Medieval women, alchemy and 'A Knight's Enchantment'
by Lindsay Townsend
Rated "G" by the Author.
edited: Friday, April 09, 2010
Posted: Wednesday, April 07, 2010
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Women alchemists in the Middle Ages.
Everyone knows that alchemy is the art of turning base metals into gold. It was also seen as a pursuit of divine knowledge and immortality. From its very beginning in the ancient world, alchemy was seen either as a glorious search for truth or as a means for charlatans to hoodwink money out of gullible patrons. Such dabblers in the art were known unkindly as 'puffers' - from the bellows often used in alchemy in the heating of substances - and were despised by the more serious students of alchemy.
In my forthcoming A Knight's Enchantment the heroine, Joanna, is an alchemist. From earliest times, when the strange ‘science’ of alchemy developed, women became alchemists. They were as respected as men in this profession and several were particularly revered. Many powerful and influential women studied alchemy, including the countess of Pembroke Mary Sidney, Queen Christina of Sweden and even Marie Curie.
Why were women drawn to alchemy? Famous and successful alchemists tended to be long-lived - usually far longer than the average life-span. That and the prospect of riches may have drawn some, though alchemical thinking also attracted the religious and mystical such as Hildegard of Bingen. In part, too, women may have been intrigued by alchemy because they were accepted and respected in it. The feminine principle was acknowledged in alchemy - many saw nature itself as female and today doctors still used the alchemical symbol for copper, a soft, malleable metal, for woman.
Women were also given credit for their alchemical work and inventions. One of the most famous, called the 'Mother' of alchemy, was Maria the Jewess, who lived in the first or second century AD, possibly in Alexandria. She recognized the importance of changes in color in chemical and alchemical reactions and is credited with inventing a still used for distillation and also the balneum mariae (bain-marie); a water bath that is kept at a constant heat via a kettle or cauldron. A contemporary of Maria was Kleopatra, who likened the growth and progress of alchemical work to a baby growing in a womb.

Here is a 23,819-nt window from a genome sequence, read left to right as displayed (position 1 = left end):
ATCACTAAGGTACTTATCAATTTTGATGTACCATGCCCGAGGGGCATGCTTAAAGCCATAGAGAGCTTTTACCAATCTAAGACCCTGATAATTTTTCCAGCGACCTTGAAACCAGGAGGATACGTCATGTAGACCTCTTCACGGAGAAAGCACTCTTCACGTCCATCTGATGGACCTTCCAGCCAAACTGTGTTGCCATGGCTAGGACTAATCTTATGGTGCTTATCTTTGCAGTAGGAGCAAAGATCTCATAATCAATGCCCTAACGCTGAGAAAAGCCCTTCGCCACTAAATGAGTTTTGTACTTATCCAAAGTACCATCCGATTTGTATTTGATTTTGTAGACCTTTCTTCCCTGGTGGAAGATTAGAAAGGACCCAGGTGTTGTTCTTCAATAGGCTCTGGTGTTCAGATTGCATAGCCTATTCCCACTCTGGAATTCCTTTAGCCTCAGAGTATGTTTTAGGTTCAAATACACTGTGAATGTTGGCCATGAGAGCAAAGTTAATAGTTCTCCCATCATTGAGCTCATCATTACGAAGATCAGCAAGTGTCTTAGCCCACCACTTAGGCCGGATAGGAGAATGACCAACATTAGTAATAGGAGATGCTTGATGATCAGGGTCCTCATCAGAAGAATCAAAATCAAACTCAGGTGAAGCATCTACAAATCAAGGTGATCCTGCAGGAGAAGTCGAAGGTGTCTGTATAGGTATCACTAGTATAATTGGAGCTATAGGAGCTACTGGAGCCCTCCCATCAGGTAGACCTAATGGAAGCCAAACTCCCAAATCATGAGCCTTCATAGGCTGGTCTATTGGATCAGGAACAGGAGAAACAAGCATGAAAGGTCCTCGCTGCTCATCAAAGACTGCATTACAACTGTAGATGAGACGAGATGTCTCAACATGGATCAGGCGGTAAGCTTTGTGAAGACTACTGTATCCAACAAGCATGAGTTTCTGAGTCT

Women could also be married to alchemists and help them in their work. Nicholas Flamel, a famous medieval alchemist who lived for a time in Paris, was assisted in his work by his wife Perenelle and, when their experiments in alchemy brought them wealth, they jointly founded hospitals.
When so many professions were closed to women in the past, perhaps it is not surprising that some chose to pursue this most secret and at the same time most fascinating of arts.
(The colour picture at the top is from the Alchemy Website.)
A Knight's Enchantment is published by Kensington Zebra on June 1, 2010.
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